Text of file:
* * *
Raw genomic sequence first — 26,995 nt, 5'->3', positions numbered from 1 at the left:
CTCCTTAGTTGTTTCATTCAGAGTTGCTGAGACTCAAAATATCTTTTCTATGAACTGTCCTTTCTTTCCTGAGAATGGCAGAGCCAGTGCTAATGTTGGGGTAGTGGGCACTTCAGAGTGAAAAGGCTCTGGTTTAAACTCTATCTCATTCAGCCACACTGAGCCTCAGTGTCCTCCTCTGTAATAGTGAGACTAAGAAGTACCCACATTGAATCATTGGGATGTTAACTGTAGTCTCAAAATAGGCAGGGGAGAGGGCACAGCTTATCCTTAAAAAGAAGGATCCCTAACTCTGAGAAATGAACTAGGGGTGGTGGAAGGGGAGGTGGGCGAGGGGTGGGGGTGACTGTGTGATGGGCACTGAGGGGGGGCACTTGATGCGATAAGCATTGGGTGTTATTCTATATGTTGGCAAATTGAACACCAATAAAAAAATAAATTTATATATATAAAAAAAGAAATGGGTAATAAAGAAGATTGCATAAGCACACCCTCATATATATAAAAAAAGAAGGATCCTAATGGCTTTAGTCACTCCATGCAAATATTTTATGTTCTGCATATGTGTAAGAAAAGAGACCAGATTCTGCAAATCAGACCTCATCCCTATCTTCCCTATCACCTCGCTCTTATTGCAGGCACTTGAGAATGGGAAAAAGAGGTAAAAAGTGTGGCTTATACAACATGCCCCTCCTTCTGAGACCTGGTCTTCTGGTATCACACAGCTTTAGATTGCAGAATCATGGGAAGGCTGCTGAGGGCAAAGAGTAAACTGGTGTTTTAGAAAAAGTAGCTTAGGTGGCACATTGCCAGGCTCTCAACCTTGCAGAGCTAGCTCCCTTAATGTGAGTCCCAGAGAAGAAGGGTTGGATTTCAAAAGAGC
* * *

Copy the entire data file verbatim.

Raw genomic sequence first — 26,995 nt, 5'->3', positions numbered from 1 at the left:
CTCCTTAGTTGTTTCATTCAGAGTTGCTGAGACTCAAAATATCTTTTCTATGAACTGTCCTTTCTTTCCTGAGAATGGCAGAGCCAGTGCTAATGTTGGGGTAGTGGGCACTTCAGAGTGAAAAGGCTCTGGTTTAAACTCTATCTCATTCAGCCACACTGAGCCTCAGTGTCCTCCTCTGTAATAGTGAGACTAAGAAGTACCCACATTGAATCATTGGGATGTTAACTGTAGTCTCAAAATAGGCAGGGGAGAGGGCACAGCTTATCCTTAAAAAGAAGGATCCCTAACTCTGAGAAATGAACTAGGGGTGGTGGAAGGGGAGGTGGGCGAGGGGTGGGGGTGACTGTGTGATGGGCACTGAGGGGGGGCACTTGATGCGATAAGCATTGGGTGTTATTCTATATGTTGGCAAATTGAACACCAATAAAAAAATAAATTTATATATATAAAAAAAGAAATGGGTAATAAAGAAGATTGCATAAGCACACCCTCATATATATAAAAAAAGAAGGATCCTAATGGCTTTAGTCACTCCATGCAAATATTTTATGTTCTGCATATGTGTAAGAAAAGAGACCAGATTCTGCAAATCAGACCTCATCCCTATCTTCCCTATCACCTCGCTCTTATTGCAGGCACTTGAGAATGGGAAAAAGAGGTAAAAAGTGTGGCTTATACAACATGCCCCTCCTTCTGAGACCTGGTCTTCTGGTATCACACAGCTTTAGATTGCAGAATCATGGGAAGGCTGCTGAGGGCAAAGAGTAAACTGGTGTTTTAGAAAAAGTAGCTTAGGTGGCACATTGCCAGGCTCTCAACCTTGCAGAGCTAGCTCCCTTAATGTGAGTCCCAGAGAAGAAGGGTTGGATTTCAAAAGAGC